‘Bachelor’ contestant nearly collapses during rose ceremony, medic called in

A medic made an appearance on Monday night’s episode of “The Bachelor” when one of the female contestants pining for lead Matt James‘ heart nearly collapsed.

Sarah Trott, a 24-year-old broadcast journalist from San Diego, Calif., was in need of assistance during the rose ceremony when she stumbled on set. Trott’s unsteadiness caught the attention of James, who stopped the ceremony and walked over to Trott to ask if she was OK.

“I’m, like, seeing stars,” Trott said, according to Yahoo.

Contestant Bri Springs, a 24-year-old communications manager from San Francisco, also noticed Trott’s difficulty and alerted a medic. Springs told producers, “She’s going to pass out.”

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Trott told the medic, “I’m blacking out. I can’t see.”

ABC's "The Bachelor" stars Matt James as the first Black lead.

ABC’s “The Bachelor” stars Matt James as the first Black lead.
(ABC/Billy Kidd)

The second episode of Season 25 ended with a “To Be Continued” message, prompting questions from Bachelor Nation fans who were desperate to know if Trott was OK.

One Twitter user who called Trott one of her favorite contestants so far wrote, “hope she’s ok low-key.”

Another worried, “Sarah is legit having a full on panic attack. I hope she’ll be ok.”

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Sarah Trott (right) nearly collapsed during the rose ceremony of Monday night's episode.

Sarah Trott (right) nearly collapsed during the rose ceremony of Monday night’s episode.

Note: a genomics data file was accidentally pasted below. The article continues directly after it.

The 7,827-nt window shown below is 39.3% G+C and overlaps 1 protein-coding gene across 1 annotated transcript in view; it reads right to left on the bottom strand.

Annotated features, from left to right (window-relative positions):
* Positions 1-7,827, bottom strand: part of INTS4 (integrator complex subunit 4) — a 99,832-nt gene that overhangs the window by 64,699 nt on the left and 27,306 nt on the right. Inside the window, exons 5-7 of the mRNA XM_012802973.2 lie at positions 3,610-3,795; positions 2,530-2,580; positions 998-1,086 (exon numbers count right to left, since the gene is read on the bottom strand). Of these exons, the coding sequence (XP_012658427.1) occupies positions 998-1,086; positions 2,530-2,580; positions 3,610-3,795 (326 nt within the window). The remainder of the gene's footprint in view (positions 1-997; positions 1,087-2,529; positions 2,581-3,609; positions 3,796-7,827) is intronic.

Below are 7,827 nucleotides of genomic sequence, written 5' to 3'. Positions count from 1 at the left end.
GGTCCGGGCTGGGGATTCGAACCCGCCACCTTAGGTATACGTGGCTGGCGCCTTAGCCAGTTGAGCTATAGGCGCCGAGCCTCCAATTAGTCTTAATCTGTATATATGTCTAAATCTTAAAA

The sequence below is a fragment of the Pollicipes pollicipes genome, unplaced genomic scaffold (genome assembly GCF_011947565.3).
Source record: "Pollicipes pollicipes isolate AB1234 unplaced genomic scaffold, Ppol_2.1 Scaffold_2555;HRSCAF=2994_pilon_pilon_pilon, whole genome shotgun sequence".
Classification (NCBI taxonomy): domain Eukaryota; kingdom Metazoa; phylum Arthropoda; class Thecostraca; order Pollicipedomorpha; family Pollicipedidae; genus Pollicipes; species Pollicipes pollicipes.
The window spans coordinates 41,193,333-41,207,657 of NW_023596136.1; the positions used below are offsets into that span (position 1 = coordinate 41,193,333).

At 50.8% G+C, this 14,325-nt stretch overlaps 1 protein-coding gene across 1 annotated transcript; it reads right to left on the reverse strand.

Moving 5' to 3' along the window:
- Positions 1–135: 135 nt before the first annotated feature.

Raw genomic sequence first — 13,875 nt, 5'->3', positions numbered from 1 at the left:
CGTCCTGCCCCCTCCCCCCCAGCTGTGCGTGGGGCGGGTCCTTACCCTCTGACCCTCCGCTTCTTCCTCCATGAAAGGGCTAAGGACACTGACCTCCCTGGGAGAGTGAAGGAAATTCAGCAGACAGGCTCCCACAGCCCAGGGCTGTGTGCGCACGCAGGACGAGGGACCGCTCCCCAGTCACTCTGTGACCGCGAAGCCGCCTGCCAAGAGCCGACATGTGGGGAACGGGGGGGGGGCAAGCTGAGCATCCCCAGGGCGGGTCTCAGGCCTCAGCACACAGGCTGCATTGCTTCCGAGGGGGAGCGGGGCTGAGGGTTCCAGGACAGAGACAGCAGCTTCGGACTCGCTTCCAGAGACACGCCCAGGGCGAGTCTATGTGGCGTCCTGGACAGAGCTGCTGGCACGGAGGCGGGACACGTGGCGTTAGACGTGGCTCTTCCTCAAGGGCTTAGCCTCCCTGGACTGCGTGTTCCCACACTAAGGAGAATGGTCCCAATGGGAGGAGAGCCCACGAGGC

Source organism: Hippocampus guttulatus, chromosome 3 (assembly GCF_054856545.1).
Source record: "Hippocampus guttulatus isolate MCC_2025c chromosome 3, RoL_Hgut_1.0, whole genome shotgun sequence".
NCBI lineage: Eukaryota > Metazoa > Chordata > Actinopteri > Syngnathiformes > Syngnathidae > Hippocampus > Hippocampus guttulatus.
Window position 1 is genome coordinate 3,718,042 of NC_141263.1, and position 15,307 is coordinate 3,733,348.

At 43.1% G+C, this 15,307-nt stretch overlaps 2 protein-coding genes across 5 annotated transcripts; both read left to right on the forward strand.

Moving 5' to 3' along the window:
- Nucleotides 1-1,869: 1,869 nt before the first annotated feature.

(ABC/Craig Sjodin)

“NOOO IS SARAH OK?” another viewer asked.

“Ummmm is Sarah ok?!?!” one person tweeted.

Earlier in the episode, Trott was one of two ladies who received a rose from the “Bachelor” lead. She had reportedly struck a bond with James after opening up about her father’s diagnosis with Lou Gehrig’s disease.

James is making history this season as the first Black lead on the ABC competition show.

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Ahead of his debut, he sat down for an interview with People in which he discussed his ultimate goal as a role model for the Black community on the show. 

“I’m hoping that being in this position paves the way for people like me to be in this and it be normalized,” he said. “‘Oh, Matt was a great Bachelor.’ It doesn’t have to be, ‘Oh, he was a great Black Bachelor.’”

James went on to discuss his experience growing up as the son of interracial parents and the pressures he’s feeling about leaving a good legacy.

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“That’s something that kept me up at night. It’s like, I don’t want to piss off Black people, I don’t want to piss off White people, but I’m both of those. You know what I mean? It’s like, how do I please everybody?” he said.

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